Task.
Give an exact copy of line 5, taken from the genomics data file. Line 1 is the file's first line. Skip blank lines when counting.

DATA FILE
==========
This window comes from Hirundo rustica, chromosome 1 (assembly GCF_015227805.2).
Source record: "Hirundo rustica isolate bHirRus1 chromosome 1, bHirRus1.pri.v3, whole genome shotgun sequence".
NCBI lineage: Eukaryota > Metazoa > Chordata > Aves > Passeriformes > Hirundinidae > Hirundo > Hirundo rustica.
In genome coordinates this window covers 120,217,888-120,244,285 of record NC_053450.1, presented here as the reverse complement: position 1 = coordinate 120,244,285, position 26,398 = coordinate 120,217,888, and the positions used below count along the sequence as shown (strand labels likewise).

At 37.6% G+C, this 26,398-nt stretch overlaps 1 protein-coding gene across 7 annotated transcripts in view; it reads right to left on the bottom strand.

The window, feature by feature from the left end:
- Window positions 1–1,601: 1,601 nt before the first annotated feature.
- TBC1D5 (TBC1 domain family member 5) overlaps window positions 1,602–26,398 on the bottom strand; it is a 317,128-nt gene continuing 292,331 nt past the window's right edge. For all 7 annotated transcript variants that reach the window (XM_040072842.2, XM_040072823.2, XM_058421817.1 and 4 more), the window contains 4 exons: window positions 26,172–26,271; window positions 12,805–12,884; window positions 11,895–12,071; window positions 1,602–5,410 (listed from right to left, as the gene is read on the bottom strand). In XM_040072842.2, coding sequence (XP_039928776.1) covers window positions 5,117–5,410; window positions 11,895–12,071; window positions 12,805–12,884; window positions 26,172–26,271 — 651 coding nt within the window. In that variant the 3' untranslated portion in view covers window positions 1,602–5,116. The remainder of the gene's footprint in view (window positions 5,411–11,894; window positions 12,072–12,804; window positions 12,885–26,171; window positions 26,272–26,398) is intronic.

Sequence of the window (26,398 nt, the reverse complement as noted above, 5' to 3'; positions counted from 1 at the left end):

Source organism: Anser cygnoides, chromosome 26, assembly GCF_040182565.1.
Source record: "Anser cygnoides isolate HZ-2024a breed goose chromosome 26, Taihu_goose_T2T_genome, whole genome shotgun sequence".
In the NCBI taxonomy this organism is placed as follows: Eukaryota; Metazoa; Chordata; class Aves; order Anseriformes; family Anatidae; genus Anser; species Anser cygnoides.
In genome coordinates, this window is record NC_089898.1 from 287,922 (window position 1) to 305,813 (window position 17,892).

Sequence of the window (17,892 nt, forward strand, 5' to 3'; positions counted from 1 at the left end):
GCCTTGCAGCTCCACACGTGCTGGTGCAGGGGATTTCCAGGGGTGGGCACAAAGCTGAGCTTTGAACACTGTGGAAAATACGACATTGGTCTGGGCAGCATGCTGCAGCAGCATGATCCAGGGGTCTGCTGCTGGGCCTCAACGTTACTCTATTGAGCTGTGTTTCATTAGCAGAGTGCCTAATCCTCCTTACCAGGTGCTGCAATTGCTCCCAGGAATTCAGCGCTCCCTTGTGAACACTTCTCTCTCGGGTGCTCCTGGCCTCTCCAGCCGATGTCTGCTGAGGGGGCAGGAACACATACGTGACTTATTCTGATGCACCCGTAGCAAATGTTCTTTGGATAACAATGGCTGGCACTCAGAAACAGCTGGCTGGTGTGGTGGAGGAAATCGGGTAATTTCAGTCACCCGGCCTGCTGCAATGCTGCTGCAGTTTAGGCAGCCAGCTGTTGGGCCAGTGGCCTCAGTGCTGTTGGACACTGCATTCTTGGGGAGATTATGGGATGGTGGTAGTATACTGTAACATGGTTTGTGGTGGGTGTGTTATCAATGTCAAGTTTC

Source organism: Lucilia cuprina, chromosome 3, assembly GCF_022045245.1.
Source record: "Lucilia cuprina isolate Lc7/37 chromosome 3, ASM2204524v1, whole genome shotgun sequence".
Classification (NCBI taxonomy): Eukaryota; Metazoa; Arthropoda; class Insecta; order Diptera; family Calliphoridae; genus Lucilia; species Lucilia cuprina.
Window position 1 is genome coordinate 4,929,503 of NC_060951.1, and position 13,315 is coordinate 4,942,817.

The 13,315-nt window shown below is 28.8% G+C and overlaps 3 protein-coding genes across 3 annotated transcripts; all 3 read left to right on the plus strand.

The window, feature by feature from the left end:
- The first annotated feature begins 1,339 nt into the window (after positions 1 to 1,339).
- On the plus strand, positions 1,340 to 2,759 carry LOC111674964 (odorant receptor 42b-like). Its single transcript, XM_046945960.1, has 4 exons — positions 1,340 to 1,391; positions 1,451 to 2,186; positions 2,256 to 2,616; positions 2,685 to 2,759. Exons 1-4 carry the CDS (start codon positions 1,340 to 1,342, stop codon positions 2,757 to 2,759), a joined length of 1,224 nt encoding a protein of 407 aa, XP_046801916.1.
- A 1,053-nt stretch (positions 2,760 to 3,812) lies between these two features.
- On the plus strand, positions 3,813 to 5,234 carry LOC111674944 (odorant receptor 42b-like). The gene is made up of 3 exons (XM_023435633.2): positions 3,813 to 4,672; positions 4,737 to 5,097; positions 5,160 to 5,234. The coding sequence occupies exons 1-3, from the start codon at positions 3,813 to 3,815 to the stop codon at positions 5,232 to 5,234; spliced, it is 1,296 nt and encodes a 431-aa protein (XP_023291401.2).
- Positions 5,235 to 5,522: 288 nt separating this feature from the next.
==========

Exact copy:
At 37.6% G+C, this 26,398-nt stretch overlaps 1 protein-coding gene across 7 annotated transcripts in view; it reads right to left on the bottom strand.